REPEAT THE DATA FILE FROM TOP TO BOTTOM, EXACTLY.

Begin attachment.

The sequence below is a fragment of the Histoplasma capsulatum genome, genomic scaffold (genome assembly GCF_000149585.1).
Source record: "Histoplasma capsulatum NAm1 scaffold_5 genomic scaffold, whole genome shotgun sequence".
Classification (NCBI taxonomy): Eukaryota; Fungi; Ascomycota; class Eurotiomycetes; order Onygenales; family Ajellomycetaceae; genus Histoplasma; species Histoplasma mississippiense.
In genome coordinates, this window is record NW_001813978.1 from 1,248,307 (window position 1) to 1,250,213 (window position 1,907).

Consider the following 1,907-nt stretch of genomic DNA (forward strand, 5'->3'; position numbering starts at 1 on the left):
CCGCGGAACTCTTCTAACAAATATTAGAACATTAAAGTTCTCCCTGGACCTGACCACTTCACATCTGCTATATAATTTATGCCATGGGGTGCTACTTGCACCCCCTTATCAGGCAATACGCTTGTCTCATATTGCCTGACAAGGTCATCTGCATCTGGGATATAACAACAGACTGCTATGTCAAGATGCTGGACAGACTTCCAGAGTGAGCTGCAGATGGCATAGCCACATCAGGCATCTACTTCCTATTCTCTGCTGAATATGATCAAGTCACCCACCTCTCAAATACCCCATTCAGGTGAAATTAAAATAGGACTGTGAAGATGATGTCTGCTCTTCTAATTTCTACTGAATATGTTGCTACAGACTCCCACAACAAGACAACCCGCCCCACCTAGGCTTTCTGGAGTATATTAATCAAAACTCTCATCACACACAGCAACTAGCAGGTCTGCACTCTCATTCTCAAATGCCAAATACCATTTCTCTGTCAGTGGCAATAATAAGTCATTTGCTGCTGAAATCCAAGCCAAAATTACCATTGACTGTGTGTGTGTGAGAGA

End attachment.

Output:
The sequence below is a fragment of the Histoplasma capsulatum genome, genomic scaffold (genome assembly GCF_000149585.1).
Source record: "Histoplasma capsulatum NAm1 scaffold_5 genomic scaffold, whole genome shotgun sequence".
Classification (NCBI taxonomy): Eukaryota; Fungi; Ascomycota; class Eurotiomycetes; order Onygenales; family Ajellomycetaceae; genus Histoplasma; species Histoplasma mississippiense.
In genome coordinates, this window is record NW_001813978.1 from 1,248,307 (window position 1) to 1,250,213 (window position 1,907).

Consider the following 1,907-nt stretch of genomic DNA (forward strand, 5'->3'; position numbering starts at 1 on the left):
CCGCGGAACTCTTCTAACAAATATTAGAACATTAAAGTTCTCCCTGGACCTGACCACTTCACATCTGCTATATAATTTATGCCATGGGGTGCTACTTGCACCCCCTTATCAGGCAATACGCTTGTCTCATATTGCCTGACAAGGTCATCTGCATCTGGGATATAACAACAGACTGCTATGTCAAGATGCTGGACAGACTTCCAGAGTGAGCTGCAGATGGCATAGCCACATCAGGCATCTACTTCCTATTCTCTGCTGAATATGATCAAGTCACCCACCTCTCAAATACCCCATTCAGGTGAAATTAAAATAGGACTGTGAAGATGATGTCTGCTCTTCTAATTTCTACTGAATATGTTGCTACAGACTCCCACAACAAGACAACCCGCCCCACCTAGGCTTTCTGGAGTATATTAATCAAAACTCTCATCACACACAGCAACTAGCAGGTCTGCACTCTCATTCTCAAATGCCAAATACCATTTCTCTGTCAGTGGCAATAATAAGTCATTTGCTGCTGAAATCCAAGCCAAAATTACCATTGACTGTGTGTGTGTGAGAGA